The Fortunes Of The ‘Ak 47 Economy’ In Calabar In Recent Times BY AGBA JALINGO

In Breaking News, Business & Economy, Opinion

In November 2019, while I was still incarcerated, we heard in our transistor radios how the “Ak 47 Economy” aka kidnapping was flourishing in Calabar. The news was awash with cases of rampant kidnapping in a town where such occurrences were hitherto unheard of.

We heard that over six members of staff of the University of Calabar were kidnapped and ransom running into several millions of naira paid. The teaching hospital staff were mostly affected, leading to their downing tools to protest insecurity.

Within the same period, two spare parts merchants, simply named Nonso and Chibuzor, who own shops at Chamley and Eight Miles respectively, an unnamed son-in-law to a lecturer in the faculty of Arts, University of Calabar and Mr. Emmanuel Abbeng, a retired civil servant as well as a senior staff of one of the new generation banks in Calabar and two traders simply identified as Idorenyen and  Celestine Uzondu were also kidnapped.

By the turn of the year, between January and February 2020, seven persons were reported to have been abducted in Calabar for ransom.

David Ugwu, a lecturer at the University of Calabar, was whisked away from his residence along Atimbo.

Maurice Archibong, an accounting staff with the Nigerian Chronicle Newspaper, was kidnapped by gunmen at night and the kidnappers contacted the family and demanded N1.5million.

Chief Desmond Oko, a businessman, was also picked up at night and released after paying N2million to his abductors.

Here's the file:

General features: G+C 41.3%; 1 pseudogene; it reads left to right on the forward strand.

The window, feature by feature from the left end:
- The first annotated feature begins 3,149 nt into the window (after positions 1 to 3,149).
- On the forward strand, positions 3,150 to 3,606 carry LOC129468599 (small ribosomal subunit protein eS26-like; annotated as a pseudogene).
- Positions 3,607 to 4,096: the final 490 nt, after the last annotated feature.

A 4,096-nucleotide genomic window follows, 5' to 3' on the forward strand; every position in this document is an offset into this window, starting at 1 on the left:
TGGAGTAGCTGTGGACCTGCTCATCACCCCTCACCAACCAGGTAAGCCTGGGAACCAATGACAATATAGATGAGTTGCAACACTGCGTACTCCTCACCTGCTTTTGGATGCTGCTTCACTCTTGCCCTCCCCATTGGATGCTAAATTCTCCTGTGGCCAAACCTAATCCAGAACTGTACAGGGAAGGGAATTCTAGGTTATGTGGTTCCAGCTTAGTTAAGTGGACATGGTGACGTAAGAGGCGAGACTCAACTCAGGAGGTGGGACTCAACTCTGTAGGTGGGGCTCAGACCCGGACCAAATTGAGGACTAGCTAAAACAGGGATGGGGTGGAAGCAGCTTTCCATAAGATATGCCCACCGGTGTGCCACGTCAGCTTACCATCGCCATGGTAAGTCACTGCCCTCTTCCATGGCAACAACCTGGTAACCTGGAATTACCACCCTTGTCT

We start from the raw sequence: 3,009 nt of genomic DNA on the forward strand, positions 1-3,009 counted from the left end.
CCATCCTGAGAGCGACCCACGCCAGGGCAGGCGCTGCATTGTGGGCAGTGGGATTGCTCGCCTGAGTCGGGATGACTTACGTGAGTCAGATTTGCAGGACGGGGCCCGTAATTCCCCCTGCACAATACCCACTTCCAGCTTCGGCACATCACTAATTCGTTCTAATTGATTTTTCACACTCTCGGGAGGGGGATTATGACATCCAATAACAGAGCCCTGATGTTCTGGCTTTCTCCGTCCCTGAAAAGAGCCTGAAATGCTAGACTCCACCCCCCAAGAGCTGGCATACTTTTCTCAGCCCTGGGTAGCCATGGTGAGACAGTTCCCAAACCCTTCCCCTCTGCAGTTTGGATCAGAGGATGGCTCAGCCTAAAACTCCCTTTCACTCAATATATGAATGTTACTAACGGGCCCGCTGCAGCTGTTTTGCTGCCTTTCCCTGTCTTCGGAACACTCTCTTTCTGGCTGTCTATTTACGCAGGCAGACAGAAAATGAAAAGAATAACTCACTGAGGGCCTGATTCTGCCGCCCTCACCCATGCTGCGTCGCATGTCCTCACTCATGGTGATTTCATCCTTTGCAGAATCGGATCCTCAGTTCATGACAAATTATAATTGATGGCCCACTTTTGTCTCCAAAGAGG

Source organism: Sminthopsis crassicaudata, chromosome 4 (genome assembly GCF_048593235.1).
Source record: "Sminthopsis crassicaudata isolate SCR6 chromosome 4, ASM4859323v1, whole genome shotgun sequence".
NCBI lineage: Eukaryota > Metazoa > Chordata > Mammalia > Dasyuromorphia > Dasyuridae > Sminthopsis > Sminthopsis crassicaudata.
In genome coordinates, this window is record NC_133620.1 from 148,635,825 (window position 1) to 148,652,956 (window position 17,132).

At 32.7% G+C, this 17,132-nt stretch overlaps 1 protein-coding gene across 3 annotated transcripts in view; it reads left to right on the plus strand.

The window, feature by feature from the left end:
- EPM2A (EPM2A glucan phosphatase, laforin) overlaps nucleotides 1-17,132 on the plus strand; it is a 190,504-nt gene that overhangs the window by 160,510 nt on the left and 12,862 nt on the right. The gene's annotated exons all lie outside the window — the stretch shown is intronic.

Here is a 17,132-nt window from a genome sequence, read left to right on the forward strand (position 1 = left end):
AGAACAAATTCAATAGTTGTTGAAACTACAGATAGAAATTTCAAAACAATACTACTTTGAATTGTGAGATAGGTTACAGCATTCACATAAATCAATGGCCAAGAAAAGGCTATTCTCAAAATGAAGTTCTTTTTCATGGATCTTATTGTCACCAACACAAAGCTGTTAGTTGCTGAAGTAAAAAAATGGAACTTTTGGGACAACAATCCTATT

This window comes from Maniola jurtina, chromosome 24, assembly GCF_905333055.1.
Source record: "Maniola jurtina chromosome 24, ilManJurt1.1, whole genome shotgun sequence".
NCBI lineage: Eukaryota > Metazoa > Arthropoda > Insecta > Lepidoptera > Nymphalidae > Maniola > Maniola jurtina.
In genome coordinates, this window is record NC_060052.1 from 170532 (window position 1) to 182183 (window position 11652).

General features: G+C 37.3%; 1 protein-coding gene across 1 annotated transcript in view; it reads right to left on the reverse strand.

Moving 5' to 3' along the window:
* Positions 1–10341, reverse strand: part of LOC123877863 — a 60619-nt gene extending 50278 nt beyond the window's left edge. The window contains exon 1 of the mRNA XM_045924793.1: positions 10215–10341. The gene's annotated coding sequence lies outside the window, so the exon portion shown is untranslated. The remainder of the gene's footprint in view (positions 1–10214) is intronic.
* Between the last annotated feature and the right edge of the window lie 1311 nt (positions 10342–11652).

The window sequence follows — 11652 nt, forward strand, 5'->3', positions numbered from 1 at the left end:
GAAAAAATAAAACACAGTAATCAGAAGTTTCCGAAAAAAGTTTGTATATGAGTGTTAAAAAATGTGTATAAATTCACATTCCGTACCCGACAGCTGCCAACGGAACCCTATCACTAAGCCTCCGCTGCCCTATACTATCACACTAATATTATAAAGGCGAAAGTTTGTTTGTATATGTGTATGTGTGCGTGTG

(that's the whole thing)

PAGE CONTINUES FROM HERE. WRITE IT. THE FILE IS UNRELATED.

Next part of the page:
Another businessman, popularly known as ‘Champion’, was kidnapped at Garden Street. And Champion’s brother was also kidnapped when he went with a ransom to free Champion. The kidnappers collected the ransom, released Champion and then detained the brother asking for more money. The duo paid N3.5million ransom according to family sources.

An unidentified Calabar socialite was also kidnapped on Saturday, February 22 at Efio-Ete in Calabar municipality about 9:00 pm.

On the 5th of March 2020, the Police arrested 3 kidnappers and rescued a woman who was already in their custody.

Agba Jalingo in Court, Prison Officer removing handcuffs from his hand. File copy.

In March 2020, within the past 48 hours, a popular Calabar night club owner, Akeem Ibrahim, a UCTH Assistant Director, an unnamed businessman, have been kidnapped in Calabar. A monarch also spoke with yours sincerely this morning telling me one of his subjects who  to was coming the palace to see him because his relation has been kidnapped.

This is the sorry state of our State capital, a city that was once the tourist’s favourite destination.

While in Afokang prison, inmates call kidnapping “WORK.” When any alleged kidnapper is brought in and they tell us their “New Man” story, they are usually upset that they went for work and the work “fuck up.” They don’t see it as a crime. It is WORK.

Hours after any kidnapping case in the “outside world” those of us in the “inside world” are already abreast and in no time, the alleged kidnappers in prison are making contacts and already telling you which gang has “done the work.”.

That is the dilemma that is lurking like an absurd goblin over everyone’s head. Let us realise that those who are picking up these “goods” and asking for pay do not consider their act abhorrent. It has nothing to do with the laws you want to make. Make it capital or small offence, it is work for the offenders.

Until society is able to replace that work with another work, we must resort to looking to God for help while our emperor is frolicking in his utopian dreams for the Nation’s Paradise.

Yours Sincerely,
Citizen Agba Jalingo.

#1175DaysToGo
#HoldYourLeadersAccountable
#FollowOurMoney
#LeadersAreServantsNotMasters
#NoToUncompletedProjects
#AyadeMustWork
#AyadeMustSucceed
#AyadeLegacy

Citizen Agba Jalingo is the publisher of CrossRiverWatch and writes from Lagos State.

NOTE: Opinions expressed in this article are strictly attributable to the author, Agba Jalingo and do not represent the opinion of CrossRiverWatch or any other organization the author works for/with.

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